Episcopacy Refuted: Historical Arguments

John Dick (1764–1833)Lectures on TheologyVol. 2, excerpt from Lecture XCVIII. I concluded the last lecture by observing that Episcopalians appeal to antiquity in favour of their scheme of ecclesiastical government. Many of them have too much wisdom to think that any decisive argument can be drawn from the Scriptures, and they therefore have recourse to… Read More Episcopacy Refuted: Historical Arguments

Episcopacy Refuted: Scriptural Arguments

John Dick (1764–1833)Lectures on TheologyVol. 2, excerpt from Lecture XCVII. In the Church of England, there are three ecclesiastical orders,—Deacons, Priests, and Bishops. The lowest is the order of Deacons, whose office it is to baptize, to read the Scriptures, homilies, and prayers to the people, to assist the Priests in the distribution of the… Read More Episcopacy Refuted: Scriptural Arguments

Of Ecclesiastical Power | Willem Apollonius

Whether the ecclesiastical power, or power of the keys, be given by Christ to the multitude or all the members of a church as the first and immediate subject: so as believers not bearing any church office may by themselves immediately exercise all ecclesiastical jurisdiction, discipline, and causes ecclesiastical, save only the Sacraments. And consequently, whether private Christians being church members have such an ecclesiastical power as that they may authoritatively admit church members to ecclesiastical communion, reprove by ecclesiastical authority such as commit offences, bind by excommunication and church censures, absolve from excommunication, and authoritatively remit sins? Whether to them also belongeth the conferring the power of the keys on the Ministers and Pastors of the Church, and that power which giveth to the Ministers an ecclesiastical office; and consequently, the examination of Pastors, the sending unto and confirming them in that church office by imposition of hands, and again authoritative suspending and removing Pastors from that function?… Read More Of Ecclesiastical Power | Willem Apollonius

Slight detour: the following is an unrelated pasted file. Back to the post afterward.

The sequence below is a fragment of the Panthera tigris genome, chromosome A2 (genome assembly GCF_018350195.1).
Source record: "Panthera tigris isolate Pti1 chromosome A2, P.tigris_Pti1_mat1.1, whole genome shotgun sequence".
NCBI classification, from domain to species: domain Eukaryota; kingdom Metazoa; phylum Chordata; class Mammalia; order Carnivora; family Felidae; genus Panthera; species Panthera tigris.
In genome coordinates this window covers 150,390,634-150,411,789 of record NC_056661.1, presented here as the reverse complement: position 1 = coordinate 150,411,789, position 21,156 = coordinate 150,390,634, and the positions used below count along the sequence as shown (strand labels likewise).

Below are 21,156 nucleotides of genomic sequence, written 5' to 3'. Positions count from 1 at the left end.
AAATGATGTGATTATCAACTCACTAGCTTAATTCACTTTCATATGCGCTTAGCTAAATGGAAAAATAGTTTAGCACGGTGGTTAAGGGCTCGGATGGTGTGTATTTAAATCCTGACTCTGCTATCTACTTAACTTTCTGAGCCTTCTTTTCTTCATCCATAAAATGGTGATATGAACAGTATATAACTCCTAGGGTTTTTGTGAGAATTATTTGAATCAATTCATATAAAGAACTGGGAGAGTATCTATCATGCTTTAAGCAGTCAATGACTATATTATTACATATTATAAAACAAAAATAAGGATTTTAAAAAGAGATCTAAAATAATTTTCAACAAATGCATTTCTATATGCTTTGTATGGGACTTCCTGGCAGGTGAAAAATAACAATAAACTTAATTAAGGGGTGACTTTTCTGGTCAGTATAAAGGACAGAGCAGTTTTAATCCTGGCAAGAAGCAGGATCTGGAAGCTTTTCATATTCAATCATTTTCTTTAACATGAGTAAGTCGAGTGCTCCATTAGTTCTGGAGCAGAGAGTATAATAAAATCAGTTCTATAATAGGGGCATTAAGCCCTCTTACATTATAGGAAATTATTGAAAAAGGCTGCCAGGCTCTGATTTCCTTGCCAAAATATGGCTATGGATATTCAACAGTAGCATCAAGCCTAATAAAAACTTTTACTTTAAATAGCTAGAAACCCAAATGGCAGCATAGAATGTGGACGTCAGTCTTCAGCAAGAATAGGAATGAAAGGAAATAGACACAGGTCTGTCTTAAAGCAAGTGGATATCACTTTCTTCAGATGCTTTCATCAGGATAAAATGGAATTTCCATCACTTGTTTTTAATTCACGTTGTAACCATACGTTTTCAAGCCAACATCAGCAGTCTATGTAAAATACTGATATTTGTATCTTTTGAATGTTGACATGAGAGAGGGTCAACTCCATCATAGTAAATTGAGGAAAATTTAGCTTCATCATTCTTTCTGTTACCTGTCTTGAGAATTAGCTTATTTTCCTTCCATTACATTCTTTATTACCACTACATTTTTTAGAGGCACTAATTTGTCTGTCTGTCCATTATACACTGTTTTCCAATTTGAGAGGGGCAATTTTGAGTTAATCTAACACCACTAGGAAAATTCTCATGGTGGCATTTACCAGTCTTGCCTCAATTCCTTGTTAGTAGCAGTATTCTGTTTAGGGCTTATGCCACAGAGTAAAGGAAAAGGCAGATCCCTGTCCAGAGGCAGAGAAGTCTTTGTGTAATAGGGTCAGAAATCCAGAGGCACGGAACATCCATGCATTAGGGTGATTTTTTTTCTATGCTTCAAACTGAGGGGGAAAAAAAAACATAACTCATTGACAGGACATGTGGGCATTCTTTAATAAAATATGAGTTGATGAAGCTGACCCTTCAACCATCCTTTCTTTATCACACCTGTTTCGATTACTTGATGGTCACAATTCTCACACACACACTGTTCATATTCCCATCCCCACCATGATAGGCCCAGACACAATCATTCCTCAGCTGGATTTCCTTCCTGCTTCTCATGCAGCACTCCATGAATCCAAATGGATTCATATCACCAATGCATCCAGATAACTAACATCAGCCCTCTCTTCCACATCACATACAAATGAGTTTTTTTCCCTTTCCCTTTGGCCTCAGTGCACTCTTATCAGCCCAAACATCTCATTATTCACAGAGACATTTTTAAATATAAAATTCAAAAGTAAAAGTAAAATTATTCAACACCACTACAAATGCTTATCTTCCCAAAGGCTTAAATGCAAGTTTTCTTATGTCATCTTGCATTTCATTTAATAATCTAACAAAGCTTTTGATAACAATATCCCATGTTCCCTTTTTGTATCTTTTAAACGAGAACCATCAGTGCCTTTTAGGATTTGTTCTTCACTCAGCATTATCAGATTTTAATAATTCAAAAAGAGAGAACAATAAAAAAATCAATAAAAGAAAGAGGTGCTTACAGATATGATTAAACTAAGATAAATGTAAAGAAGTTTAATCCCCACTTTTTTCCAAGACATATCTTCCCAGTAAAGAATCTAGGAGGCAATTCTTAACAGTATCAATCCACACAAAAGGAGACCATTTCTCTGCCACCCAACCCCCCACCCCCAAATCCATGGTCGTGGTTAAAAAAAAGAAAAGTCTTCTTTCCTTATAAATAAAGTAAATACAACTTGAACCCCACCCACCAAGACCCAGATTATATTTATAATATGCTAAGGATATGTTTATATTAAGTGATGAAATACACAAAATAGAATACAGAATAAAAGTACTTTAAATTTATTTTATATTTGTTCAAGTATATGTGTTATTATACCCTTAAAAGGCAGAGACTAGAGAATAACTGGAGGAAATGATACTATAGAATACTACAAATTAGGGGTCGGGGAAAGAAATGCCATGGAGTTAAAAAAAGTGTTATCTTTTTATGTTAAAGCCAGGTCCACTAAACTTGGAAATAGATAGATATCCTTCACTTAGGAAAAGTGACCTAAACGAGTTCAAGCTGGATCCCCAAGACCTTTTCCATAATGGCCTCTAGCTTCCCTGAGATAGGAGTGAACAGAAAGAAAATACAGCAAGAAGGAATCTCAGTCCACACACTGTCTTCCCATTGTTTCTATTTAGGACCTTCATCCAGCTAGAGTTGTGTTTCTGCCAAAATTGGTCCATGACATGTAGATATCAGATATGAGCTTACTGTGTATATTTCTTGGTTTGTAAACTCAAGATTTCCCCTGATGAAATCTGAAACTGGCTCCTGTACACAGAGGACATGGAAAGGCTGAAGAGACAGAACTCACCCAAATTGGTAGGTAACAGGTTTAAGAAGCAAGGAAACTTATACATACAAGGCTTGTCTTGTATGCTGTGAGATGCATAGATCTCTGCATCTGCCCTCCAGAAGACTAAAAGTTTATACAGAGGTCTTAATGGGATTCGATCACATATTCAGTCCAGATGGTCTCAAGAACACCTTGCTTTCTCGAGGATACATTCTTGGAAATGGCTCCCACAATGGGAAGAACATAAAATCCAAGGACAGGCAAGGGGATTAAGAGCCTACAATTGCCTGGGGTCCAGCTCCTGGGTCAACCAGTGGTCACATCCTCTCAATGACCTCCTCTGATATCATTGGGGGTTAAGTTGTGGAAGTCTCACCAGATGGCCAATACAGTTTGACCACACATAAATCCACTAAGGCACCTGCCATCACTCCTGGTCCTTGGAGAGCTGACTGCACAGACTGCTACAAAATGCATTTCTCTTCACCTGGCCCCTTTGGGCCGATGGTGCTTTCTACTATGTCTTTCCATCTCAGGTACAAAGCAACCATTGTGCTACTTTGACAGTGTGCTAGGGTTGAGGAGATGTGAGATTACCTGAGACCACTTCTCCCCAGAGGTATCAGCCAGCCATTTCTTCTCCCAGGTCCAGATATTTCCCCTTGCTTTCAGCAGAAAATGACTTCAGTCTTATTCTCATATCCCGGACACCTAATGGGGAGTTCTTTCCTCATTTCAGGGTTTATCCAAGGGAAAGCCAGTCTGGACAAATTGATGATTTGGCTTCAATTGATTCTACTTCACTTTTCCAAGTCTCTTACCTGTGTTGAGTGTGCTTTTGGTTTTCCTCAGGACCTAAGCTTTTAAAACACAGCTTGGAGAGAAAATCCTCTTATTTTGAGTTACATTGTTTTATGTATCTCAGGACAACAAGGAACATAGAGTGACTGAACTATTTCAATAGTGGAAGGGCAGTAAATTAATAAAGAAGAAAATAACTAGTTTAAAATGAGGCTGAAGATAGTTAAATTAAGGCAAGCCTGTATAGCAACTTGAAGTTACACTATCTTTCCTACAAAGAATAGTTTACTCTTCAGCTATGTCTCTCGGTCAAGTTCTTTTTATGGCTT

The Church as an Institution | Willem Apollonius

Whether no other external visible church be described in Scripture, and acknowledged by the Word of God, but a parochial or particular church: which is confi­ned to such limits, as that of necessity it must be such as may be contained, and ought to meet, ordinarily in one place, for the celebra­ting of God’s public worship, and all the or­dinances of God with mutual edification: so that the constitution of such a church, which by reason of their multitude, or some other cause, cannot in all their members meet ordi­narily in one place for the celebration of the worship of God and exercise of all God’s ordi­nances, is unlawful and repugnant to the Word of God and the Apostles institutions concerning the constitution of a church de­scribed in the holy Scripture?… Read More The Church as an Institution | Willem Apollonius

Church: Five Ways Scripture Uses the Term

James Bannerman The Church of Christ Part I, ch. 1. Many, perhaps indeed most, of the controversies which have arisen in connection with ecclesiastical theology, are to be traced back to fundamental differences of opinion regarding the essential nature and character of that society which Christ has instituted. The different or opposite notions which men… Read More Church: Five Ways Scripture Uses the Term

Keys of the Kingdom: Congregationalism or Presbyterianism?

Jus Divinum Regiminis Ecclesiastici The Divine Right of Church Government Chapter 10 That the community of the faithful, or body of the people, are not the immediate subject of the power of Church government. Thus we see, that Jesus Christ our Mediator did not commit any proper formal ecclesiastical power for church government to the… Read More Keys of the Kingdom: Congregationalism or Presbyterianism?

Was the Church of Jerusalem a Single Congregation or a Presbytery?

The church of Jerusalem in Judea contained in it more congregations than one. This may be convincingly evidenced divers ways, particularly from, 1. The multitude of believers in that church. 2. The multitude of church officers there. 3. The variety of languages there. 4. The manner of the Christians’ public meetings in those primitive times,… Read More Was the Church of Jerusalem a Single Congregation or a Presbytery?